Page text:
We had the pleasure last summer of a visit from The Great Canadian Adventure Tour. We were not only thrilled to host them but we really had a blast showing them around the farm and being a part of the filming. Thanks guys for making us a stop!
Lavender is perhaps nature’s most alluring herb. It has been said to be the herb of love. The Queen of Egypt, Cleopatra, certainly knew this! It’s said that she used it to capture the heart of not only Julius Ceasar but Mark Antony as well. Egyptians used lavender not only as a perfume added to their waters and baths but also for embalming their dead. They knew that essential oils beautify the inside of you body as well as the outside.
We introduced the Tour to the many uses of lavender – from culinary to aromatherapy.
It looks like we got 2 thumbs up as a place to visit. As they put it “its a uniquely tranquil destination experience”, but take a look for yourself!
Today was a beautiful sunny day at Serenity Lavender Farm and it reminded me of our recent trip to the Carribean where we saw butterflies that looked like the same beautiful monarchs that flitter about our lavender plants each year. Each year we are blessed to experience the spectacular monarch migration each fall. But we’ve discovered that while we have many photos taken by us and our friends of the beautiful butterflies that allure our visitors to come to the farm, the regal monarch butterfly has always remained illusive to the camera lens. So this year we have made a resolution here at Serenity Lavender Farm and that is to capture that gorgeous monarch butterfly on film ( although its not really film anymore with digital photography). So this year we invite you to come photograph that illusive monarch or to simply enjoy the spectacular show of the flight of the butterflies at our beautiful farm.
Lavender is a must for your butterfly garden. Eight-spotted Forester enjoying the nectar.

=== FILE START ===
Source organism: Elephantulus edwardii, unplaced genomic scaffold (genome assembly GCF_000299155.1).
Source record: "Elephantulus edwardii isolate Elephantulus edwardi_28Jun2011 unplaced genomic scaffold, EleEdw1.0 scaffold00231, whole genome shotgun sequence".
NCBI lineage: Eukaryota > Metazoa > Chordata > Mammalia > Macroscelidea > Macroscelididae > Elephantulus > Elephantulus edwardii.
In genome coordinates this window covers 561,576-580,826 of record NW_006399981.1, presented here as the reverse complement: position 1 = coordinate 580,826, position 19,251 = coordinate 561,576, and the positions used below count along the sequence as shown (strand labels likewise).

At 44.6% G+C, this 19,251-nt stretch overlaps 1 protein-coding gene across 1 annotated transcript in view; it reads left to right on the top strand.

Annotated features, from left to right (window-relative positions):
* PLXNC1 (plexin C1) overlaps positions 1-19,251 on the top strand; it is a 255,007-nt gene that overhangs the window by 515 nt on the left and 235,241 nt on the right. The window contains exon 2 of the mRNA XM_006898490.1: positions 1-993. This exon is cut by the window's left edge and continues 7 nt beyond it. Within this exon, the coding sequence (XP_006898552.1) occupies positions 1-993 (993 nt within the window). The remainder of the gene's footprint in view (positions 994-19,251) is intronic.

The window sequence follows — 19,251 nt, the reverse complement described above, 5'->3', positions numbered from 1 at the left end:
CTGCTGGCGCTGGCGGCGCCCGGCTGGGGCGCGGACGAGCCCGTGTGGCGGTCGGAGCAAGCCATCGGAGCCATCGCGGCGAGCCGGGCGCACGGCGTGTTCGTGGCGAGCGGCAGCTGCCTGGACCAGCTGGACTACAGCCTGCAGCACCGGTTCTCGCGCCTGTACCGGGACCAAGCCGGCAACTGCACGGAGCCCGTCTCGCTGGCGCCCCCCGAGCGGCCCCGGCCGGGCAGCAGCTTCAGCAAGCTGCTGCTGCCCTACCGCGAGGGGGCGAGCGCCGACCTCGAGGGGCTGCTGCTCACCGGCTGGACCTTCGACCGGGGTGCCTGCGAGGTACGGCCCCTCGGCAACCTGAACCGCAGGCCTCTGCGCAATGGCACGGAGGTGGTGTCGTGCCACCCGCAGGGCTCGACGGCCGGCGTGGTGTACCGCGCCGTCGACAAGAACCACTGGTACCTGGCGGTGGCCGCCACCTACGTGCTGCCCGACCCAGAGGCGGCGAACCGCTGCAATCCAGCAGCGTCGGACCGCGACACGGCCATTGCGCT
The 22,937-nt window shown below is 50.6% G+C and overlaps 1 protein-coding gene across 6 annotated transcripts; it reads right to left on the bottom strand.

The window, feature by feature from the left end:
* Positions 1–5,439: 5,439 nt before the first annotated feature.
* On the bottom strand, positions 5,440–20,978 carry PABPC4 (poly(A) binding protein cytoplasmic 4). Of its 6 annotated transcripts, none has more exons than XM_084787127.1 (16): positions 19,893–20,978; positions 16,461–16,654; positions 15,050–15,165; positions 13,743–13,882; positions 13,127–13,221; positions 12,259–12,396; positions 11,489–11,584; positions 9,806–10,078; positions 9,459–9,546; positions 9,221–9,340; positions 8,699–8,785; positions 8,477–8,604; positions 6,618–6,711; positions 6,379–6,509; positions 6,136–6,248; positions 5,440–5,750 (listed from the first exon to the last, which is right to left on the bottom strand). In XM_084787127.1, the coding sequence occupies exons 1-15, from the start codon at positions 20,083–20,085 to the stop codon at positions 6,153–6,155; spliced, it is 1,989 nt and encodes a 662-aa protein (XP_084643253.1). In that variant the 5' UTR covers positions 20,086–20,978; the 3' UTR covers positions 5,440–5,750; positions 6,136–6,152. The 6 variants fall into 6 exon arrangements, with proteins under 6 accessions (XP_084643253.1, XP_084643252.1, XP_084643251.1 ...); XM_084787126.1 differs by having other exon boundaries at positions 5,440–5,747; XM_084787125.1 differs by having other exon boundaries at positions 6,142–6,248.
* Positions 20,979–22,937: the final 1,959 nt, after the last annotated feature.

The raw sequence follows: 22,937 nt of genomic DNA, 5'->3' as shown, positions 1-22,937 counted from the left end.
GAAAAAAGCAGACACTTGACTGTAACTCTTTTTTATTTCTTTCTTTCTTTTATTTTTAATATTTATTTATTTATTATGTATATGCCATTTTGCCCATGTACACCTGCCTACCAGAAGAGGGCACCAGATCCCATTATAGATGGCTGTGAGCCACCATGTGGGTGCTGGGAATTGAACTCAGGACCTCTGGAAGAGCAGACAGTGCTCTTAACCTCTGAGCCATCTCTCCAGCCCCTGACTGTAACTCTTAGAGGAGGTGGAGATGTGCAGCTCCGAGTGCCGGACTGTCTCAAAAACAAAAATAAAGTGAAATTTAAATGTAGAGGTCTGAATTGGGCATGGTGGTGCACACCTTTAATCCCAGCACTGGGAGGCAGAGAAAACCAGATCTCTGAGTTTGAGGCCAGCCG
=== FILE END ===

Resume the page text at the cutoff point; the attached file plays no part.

We are pleased to announce the opening and dedication of our labyrinth and Binational Peace Garden. The peace garden celebrates not only the 200 years of peace between Canada and the United States but also Rotary International’s goal of Peace in the world.
We hear the word peace every day. We hear it in the news, we use it in conversation, but most of us spend very little time thinking about what peace means to us.
In its simplest level, peace can be defined by what it is not – a state where there is no war, no violence, no hostility, no conflict, no persecution and no fear. But we can also define peace by what it is, and by what it can be. Peace can mean freedom of thought, opinion and choice. It can mean security, stability, and respect. It can simply be the acceptance of the basic humanity. On a more abstract level, peace is a sense of happiness, tranquility – Serenity.
As Canadians many of us have been touched by war. The Serenity Peace Garden is in the form of a 5 circuit Baltic labyrinth. Unlike a maze it is a single path. We welcome you to walk the path and contemplate your meaning of peace and the humanity that binds us all.
Binational Alliance Peace Garden – SerenityLaunch Invitation
We had to share this with wedding season around the corner. Don’t forget that Serenity Lavender has lots of purple bonbonniere ideas for brides at reasonable prices.
by Cara Davis
Economic woes continue to play a part in today’s weddings. Couples are opting for smaller weddings and choosing to spend their money more wisely. According to a recent study from TheWeddingReport.com, brides and grooms are paying for more of the wedding bill themselves (to the tune of $10,000 – $20,000 US), and they’re having more fun with it.
The report concluded that more couples are moving away from formal and traditional weddings to fun, romantic, simple, casual and unique weddings with a touch of formality and tradition.
Here are some more trends forecasted for 2012:
1. It’s a Small World
Couples are keeping a tight rein on guest numbers (under 150), as the overall cost of the wedding is directly affected by how many heads are in attendance.
2. Autumn Leads
While June is the reigning month for marriages, September is a close second and other months, including August and October are on the rise.
3. Rustic and Vintage Themes
Rustic themes and vintage touches continue to trend, including weddings held in barns and receptions at local farmer’s markets.
4. DIY Reigns
Brides are discovering they can create many of their wedding favours and décor – flowers, invitations and even the cake.
5. Tech Love
Today’s brides (96 per cent of them according to www.weddingwire.com) are planning, shopping and registering online and even incorporating technology into the wedding day itself. Online blogs are providing the inspiration brides are looking for to piece together their day.